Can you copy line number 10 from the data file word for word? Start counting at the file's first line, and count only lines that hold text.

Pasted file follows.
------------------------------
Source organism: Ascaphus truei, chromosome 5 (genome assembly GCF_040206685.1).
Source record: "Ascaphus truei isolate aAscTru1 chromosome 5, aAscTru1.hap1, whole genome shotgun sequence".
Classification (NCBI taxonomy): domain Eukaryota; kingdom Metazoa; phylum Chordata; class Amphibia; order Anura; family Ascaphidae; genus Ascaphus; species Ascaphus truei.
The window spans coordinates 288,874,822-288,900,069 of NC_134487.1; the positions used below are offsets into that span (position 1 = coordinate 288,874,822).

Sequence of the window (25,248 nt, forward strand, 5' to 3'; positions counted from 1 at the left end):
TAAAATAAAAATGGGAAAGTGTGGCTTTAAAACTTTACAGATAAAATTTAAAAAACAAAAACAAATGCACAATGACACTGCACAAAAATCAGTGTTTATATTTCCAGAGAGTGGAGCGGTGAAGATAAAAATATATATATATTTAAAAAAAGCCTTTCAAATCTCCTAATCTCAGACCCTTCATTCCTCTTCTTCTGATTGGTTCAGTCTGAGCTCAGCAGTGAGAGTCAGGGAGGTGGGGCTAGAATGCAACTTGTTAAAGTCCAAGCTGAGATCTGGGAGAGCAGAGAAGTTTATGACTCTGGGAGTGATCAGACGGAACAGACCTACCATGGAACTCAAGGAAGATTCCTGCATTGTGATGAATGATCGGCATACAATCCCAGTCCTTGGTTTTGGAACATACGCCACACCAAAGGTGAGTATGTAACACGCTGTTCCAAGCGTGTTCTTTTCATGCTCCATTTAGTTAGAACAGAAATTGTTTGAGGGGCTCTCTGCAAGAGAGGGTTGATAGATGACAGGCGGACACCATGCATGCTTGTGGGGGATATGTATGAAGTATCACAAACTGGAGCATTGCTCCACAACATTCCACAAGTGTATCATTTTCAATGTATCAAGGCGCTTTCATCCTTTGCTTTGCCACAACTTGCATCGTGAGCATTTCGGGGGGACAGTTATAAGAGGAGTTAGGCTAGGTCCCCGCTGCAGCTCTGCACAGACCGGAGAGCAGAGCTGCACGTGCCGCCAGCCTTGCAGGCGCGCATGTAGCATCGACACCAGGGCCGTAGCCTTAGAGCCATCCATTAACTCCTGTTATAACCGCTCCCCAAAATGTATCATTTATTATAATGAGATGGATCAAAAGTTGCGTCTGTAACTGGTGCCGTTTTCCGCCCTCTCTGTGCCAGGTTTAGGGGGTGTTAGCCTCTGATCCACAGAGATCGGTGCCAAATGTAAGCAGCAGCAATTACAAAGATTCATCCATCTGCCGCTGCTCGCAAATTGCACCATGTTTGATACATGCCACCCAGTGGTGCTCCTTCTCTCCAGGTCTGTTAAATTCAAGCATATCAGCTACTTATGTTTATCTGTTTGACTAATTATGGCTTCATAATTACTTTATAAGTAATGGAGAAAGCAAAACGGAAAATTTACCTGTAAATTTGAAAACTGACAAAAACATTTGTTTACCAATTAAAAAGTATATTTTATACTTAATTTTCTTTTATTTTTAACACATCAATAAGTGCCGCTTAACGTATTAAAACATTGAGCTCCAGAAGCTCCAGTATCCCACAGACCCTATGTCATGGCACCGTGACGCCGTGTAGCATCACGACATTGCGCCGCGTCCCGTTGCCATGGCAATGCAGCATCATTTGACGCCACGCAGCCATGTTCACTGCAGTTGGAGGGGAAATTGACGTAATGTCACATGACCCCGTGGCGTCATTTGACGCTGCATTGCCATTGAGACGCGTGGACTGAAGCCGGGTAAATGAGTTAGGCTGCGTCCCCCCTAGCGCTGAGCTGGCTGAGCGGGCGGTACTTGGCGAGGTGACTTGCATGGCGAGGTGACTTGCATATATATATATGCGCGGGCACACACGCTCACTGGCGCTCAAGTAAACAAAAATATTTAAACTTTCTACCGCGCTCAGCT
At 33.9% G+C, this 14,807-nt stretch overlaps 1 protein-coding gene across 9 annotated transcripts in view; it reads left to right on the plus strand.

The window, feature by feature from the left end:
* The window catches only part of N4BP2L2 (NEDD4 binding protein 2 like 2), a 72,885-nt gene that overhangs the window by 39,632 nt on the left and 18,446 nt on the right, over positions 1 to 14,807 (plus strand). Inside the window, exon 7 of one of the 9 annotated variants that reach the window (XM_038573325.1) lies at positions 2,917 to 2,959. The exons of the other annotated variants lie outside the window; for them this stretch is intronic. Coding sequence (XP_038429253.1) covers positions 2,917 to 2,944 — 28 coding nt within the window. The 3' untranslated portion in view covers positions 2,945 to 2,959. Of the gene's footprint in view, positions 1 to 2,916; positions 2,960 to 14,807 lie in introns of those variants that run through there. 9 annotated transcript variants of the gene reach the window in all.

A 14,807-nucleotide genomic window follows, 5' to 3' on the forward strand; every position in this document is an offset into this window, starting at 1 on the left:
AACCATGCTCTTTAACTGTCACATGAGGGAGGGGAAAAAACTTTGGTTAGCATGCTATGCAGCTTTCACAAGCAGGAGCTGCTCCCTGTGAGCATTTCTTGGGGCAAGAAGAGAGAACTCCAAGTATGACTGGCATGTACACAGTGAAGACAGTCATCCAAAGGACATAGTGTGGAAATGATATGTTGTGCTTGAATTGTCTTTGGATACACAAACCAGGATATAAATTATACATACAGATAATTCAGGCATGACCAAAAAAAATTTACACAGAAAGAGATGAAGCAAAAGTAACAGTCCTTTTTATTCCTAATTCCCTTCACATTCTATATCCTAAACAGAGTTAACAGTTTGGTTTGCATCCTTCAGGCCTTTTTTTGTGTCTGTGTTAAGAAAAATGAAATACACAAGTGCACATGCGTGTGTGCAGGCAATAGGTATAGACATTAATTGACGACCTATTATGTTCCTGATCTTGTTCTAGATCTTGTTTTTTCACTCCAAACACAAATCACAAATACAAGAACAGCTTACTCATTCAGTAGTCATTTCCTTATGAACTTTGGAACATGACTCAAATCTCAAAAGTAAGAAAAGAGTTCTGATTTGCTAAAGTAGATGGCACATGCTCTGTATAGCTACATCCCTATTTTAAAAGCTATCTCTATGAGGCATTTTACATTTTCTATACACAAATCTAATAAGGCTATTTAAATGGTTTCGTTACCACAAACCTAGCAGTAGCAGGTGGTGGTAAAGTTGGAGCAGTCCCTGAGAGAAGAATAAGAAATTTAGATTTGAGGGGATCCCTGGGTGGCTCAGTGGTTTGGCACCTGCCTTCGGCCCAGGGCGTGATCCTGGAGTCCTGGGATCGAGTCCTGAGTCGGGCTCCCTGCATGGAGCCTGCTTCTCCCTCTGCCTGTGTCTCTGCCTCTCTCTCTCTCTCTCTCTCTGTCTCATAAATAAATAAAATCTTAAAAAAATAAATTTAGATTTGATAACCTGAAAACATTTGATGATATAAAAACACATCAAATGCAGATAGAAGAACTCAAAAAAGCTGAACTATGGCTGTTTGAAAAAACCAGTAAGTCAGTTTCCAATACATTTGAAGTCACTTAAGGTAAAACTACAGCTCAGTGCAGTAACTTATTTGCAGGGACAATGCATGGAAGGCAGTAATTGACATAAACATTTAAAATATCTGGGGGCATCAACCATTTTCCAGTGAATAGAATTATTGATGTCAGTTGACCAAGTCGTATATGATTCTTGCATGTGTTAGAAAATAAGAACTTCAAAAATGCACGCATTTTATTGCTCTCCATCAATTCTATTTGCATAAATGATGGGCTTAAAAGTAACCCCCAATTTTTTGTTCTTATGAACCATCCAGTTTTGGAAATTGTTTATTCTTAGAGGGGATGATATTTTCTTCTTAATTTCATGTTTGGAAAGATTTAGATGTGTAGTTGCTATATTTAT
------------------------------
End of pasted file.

A 14,807-nucleotide genomic window follows, 5' to 3' on the forward strand; every position in this document is an offset into this window, starting at 1 on the left: